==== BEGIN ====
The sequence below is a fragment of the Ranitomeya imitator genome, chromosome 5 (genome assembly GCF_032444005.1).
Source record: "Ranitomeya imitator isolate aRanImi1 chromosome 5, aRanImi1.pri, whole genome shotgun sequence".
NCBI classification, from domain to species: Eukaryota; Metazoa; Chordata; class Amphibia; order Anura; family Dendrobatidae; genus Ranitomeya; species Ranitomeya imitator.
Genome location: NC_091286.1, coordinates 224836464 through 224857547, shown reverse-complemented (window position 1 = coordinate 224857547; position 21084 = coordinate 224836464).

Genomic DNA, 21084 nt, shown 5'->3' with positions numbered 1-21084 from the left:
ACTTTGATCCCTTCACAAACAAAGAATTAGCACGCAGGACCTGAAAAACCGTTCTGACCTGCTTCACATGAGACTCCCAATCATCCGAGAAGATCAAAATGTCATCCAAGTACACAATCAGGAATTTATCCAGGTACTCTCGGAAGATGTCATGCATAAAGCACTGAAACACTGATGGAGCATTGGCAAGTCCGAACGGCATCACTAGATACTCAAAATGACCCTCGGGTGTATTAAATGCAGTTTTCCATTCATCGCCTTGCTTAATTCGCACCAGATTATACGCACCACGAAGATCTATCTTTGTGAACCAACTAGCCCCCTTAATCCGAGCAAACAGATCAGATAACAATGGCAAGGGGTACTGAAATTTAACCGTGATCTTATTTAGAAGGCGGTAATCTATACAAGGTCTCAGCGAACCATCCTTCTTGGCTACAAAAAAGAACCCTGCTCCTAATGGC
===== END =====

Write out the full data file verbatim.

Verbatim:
The sequence below is a fragment of the Ranitomeya imitator genome, chromosome 5 (genome assembly GCF_032444005.1).
Source record: "Ranitomeya imitator isolate aRanImi1 chromosome 5, aRanImi1.pri, whole genome shotgun sequence".
NCBI classification, from domain to species: Eukaryota; Metazoa; Chordata; class Amphibia; order Anura; family Dendrobatidae; genus Ranitomeya; species Ranitomeya imitator.
Genome location: NC_091286.1, coordinates 224836464 through 224857547, shown reverse-complemented (window position 1 = coordinate 224857547; position 21084 = coordinate 224836464).

Genomic DNA, 21084 nt, shown 5'->3' with positions numbered 1-21084 from the left:
ACTTTGATCCCTTCACAAACAAAGAATTAGCACGCAGGACCTGAAAAACCGTTCTGACCTGCTTCACATGAGACTCCCAATCATCCGAGAAGATCAAAATGTCATCCAAGTACACAATCAGGAATTTATCCAGGTACTCTCGGAAGATGTCATGCATAAAGCACTGAAACACTGATGGAGCATTGGCAAGTCCGAACGGCATCACTAGATACTCAAAATGACCCTCGGGTGTATTAAATGCAGTTTTCCATTCATCGCCTTGCTTAATTCGCACCAGATTATACGCACCACGAAGATCTATCTTTGTGAACCAACTAGCCCCCTTAATCCGAGCAAACAGATCAGATAACAATGGCAAGGGGTACTGAAATTTAACCGTGATCTTATTTAGAAGGCGGTAATCTATACAAGGTCTCAGCGAACCATCCTTCTTGGCTACAAAAAAGAACCCTGCTCCTAATGGC